Dad’s sitting at the breakfast table eating when we come in. He glances at me and then looks at Howard and asks, “You wash up yet?” It is a trick question. Howard’s going to be punished if he admits that he came in to eat without washing up. And he will be punished if he lies about it. Dad seems to truly dislike Howard and takes every opportunity to punish him. No one quite knows why. Howard pauses and appears to momentarily evaluate the alternatives, as much as a six-year-old can, and says, “Yup. I washed up right after Richard.”
Dad turns to me and asks, “You wash up yet?” I hadn’t, and much more feared the wrath of Dad than the pleading look Howard is giving me.
“No”, I utter quietly without looking at either one.
Dad is quickly out of his chair. Mom and Darlene make a move to intervene but step back as Dad glares at them. To him it is an open and shut case. The house rule (actually, his rule) is that you wash up in the morning. If you don’t, you’re punished. If you lie, you’re punished.
He grabs Howard roughly by the arm and shoves him out the door. We hear a momentary, fruitless struggle, and Howard wailing “I won’t do it again; I won’t do it again.” Then thrashing, crying, a last whimper, silence. Shortly thereafter we hear the well pump handle moving up and down, bringing water from the well to the wash basin on the porch. Dad comes back in, sits down at the table and casually continues with breakfast. There’s complete silence.
A few minutes later Howard comes in, disheveled hair and clothes, red marks on his arms and a welt under one eye that will turn a ghoulish purple as the day stretches on.
And Another Day
It’s supper and Mom, Dad and the three oldest girls have just finished eating. The table is too small for the whole family to eat as one, so we eat in shifts. Dad stands up and casually says to Mom, “I’ve got a potential new customer over in Wadena to visit tomorrow, so I may be a bit late.” A look of displeasure flashes momentarily across Mom’s face, but she says not a word. The rest of us sit down to eat. Out of the corner of my eye I see Mom follow Dad into the bedroom. Through the cheap thin wall, I hear arguing. She’s accusing him of taking a day off to go see one of his floozies. Dad swears that’s not it at all. He says he’ll take Wendy and me along if that will make her feel better. The next morning Wendy and I are heading down the road with Dad in the beat-up Ford.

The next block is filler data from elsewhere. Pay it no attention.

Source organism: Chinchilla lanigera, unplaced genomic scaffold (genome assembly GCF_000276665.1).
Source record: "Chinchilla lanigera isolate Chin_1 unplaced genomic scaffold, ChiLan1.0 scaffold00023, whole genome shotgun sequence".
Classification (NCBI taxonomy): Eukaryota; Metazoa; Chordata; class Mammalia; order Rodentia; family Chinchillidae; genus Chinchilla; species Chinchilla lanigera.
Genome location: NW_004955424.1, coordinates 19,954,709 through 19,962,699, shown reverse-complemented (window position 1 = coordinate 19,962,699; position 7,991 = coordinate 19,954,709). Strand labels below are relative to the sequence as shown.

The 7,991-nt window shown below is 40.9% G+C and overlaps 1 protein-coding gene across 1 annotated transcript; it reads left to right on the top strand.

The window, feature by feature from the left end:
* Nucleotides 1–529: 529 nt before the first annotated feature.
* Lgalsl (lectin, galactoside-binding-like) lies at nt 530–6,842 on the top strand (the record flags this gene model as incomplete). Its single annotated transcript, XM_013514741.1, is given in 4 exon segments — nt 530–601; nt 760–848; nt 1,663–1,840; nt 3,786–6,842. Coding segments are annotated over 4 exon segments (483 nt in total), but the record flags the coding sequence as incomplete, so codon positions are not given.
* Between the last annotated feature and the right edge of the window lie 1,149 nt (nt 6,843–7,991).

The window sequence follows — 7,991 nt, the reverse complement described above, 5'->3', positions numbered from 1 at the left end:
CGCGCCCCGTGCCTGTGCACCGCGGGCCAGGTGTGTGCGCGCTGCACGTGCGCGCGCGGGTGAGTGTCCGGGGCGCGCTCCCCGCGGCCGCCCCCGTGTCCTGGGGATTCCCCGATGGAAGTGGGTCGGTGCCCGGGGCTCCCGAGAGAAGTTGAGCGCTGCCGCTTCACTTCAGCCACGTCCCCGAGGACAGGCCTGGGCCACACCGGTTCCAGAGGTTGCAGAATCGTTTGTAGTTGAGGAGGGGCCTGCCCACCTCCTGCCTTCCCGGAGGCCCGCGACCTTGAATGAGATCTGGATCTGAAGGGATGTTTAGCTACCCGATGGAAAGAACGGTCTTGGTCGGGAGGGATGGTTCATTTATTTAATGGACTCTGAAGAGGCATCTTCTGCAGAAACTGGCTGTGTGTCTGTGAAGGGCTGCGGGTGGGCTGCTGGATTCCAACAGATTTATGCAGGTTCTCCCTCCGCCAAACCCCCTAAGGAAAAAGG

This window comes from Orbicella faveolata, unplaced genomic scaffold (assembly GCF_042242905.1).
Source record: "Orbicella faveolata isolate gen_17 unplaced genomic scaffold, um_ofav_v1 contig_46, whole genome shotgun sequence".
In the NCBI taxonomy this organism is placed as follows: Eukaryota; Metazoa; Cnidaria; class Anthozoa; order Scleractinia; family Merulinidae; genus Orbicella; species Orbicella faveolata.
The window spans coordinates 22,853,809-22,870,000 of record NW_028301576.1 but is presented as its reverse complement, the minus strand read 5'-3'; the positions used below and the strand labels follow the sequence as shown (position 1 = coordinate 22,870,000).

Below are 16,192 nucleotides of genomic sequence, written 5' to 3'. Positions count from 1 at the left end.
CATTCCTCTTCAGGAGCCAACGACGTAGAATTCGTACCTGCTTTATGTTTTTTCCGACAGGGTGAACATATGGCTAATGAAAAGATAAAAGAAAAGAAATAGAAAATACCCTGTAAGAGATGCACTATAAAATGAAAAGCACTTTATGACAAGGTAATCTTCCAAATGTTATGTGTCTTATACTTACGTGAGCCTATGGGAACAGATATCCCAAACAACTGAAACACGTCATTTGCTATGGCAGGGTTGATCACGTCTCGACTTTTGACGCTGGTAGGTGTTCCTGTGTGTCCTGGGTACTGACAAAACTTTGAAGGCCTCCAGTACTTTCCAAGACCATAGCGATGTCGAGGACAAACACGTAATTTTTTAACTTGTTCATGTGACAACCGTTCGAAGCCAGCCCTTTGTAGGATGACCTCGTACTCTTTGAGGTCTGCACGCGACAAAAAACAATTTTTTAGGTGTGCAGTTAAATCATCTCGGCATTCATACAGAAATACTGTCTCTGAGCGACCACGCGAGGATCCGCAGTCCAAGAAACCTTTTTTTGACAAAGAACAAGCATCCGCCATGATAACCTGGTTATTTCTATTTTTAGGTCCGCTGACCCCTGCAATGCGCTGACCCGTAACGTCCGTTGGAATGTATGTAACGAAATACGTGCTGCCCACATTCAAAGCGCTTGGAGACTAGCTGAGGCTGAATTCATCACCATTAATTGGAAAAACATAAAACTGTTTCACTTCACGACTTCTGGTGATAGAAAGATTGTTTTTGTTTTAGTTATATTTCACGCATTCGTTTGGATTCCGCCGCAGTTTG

As we drive along Dad starts talking. “We’re gonna’ be pickin’ up some walnuts today that fell from a tree I heard about. They taste real good,” and he stressed the “real”.
“And they’re fun to crack open. You two wanna’ help pick ‘em up?”. Of course, we do.
“I’m not quite sure where the tree is but I know a friend who knows. We’ll pick her up on the way.”
A while later we pull into the driveway of a small, slightly rundown country house. Dad goes up to the door, knocks and shortly a woman in her early thirties opens the door. She gives Dad a wide smile, and they talk for a couple minutes. She momentarily disappears inside and comes back out with what looks like a picnic basket and a gunny sack. Back at the car Dad introduces her as his friend, Sibyl, and tells us to get to the back seat. Sibyl sits up front. She’s talkative and friendly, and Wendy and I find we’re getting excited about picking up walnuts and having a picnic.